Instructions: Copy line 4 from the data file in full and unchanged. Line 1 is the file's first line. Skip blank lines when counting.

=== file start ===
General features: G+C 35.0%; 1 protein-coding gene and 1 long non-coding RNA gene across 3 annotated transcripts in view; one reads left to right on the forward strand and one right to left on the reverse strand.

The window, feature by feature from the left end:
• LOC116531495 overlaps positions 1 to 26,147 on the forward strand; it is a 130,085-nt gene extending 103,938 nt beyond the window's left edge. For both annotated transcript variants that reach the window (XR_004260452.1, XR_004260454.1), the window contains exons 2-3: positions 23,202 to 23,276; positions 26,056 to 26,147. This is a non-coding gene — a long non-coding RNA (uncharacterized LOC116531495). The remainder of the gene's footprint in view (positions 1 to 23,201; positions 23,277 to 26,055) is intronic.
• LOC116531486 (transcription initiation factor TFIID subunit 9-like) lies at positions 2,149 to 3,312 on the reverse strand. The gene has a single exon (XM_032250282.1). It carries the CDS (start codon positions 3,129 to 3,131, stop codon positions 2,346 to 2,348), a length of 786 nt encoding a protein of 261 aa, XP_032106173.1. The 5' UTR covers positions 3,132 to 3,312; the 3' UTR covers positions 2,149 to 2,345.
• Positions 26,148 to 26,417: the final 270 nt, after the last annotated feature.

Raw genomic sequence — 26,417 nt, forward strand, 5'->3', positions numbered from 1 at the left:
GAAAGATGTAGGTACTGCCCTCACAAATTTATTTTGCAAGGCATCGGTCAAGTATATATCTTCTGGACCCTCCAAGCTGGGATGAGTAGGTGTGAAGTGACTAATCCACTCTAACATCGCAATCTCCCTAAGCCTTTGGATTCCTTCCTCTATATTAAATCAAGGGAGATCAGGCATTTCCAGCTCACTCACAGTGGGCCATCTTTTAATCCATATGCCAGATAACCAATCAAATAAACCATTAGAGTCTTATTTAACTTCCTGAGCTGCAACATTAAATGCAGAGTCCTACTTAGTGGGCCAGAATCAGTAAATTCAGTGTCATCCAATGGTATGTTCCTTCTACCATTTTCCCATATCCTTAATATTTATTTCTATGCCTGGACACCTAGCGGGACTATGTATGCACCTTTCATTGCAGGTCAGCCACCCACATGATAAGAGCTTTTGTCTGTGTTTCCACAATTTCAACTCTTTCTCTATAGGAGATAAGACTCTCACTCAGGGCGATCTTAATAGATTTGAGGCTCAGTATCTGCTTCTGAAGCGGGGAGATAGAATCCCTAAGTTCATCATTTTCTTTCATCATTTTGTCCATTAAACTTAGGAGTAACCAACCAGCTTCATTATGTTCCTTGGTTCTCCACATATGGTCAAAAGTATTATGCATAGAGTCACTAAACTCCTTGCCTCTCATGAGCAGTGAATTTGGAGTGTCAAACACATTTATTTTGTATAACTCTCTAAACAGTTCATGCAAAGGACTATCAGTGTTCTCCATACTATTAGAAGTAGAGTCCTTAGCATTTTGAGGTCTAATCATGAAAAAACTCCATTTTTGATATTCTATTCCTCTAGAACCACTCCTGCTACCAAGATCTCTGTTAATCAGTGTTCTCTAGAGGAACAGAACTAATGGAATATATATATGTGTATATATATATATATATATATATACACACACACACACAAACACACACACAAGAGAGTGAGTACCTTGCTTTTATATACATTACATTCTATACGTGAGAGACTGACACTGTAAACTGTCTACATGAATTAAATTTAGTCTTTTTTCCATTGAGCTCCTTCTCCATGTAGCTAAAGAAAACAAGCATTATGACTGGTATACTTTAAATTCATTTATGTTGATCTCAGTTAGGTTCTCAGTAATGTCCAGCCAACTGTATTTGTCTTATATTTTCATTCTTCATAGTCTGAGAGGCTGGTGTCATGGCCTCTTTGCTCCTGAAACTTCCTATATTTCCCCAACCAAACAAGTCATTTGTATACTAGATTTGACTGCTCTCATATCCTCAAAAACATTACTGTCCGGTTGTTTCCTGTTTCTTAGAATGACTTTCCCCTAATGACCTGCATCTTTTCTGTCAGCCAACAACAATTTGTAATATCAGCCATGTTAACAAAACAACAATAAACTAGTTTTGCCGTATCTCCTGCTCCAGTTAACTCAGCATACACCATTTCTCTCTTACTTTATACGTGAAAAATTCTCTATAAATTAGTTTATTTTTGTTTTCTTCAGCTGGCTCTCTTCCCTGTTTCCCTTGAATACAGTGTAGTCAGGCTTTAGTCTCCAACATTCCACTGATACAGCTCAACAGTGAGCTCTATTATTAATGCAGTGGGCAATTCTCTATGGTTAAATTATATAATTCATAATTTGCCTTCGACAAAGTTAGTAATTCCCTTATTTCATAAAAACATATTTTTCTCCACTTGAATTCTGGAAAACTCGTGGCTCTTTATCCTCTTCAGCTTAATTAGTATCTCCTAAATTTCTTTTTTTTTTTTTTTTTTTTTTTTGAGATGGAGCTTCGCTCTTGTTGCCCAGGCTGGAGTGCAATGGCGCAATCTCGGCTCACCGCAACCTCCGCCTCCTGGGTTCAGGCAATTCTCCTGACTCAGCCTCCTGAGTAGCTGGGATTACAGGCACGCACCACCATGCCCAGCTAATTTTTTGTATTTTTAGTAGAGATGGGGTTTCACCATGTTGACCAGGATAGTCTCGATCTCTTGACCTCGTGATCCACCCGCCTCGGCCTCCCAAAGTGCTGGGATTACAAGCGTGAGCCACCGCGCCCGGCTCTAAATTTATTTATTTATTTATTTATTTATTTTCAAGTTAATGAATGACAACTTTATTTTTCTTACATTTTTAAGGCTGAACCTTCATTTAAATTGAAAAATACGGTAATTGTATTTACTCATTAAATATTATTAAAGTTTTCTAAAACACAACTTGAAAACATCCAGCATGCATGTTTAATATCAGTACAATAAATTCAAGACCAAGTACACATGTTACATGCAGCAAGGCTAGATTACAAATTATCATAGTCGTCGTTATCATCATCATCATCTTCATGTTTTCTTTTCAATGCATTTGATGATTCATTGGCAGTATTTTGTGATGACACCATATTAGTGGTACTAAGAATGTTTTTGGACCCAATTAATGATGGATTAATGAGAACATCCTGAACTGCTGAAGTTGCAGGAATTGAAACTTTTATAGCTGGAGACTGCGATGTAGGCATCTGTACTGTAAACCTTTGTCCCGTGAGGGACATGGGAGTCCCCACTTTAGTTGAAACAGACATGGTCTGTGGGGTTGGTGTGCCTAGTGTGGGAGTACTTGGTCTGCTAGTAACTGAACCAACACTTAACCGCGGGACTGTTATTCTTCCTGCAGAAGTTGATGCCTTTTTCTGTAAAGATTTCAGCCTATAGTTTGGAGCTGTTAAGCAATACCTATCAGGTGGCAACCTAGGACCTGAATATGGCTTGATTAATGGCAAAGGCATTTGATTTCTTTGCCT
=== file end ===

• LOC116531486 (transcription initiation factor TFIID subunit 9-like) lies at positions 2,149 to 3,312 on the reverse strand. The gene has a single exon (XM_032250282.1). It carries the CDS (start codon positions 3,129 to 3,131, stop codon positions 2,346 to 2,348), a length of 786 nt encoding a protein of 261 aa, XP_032106173.1. The 5' UTR covers positions 3,132 to 3,312; the 3' UTR covers positions 2,149 to 2,345.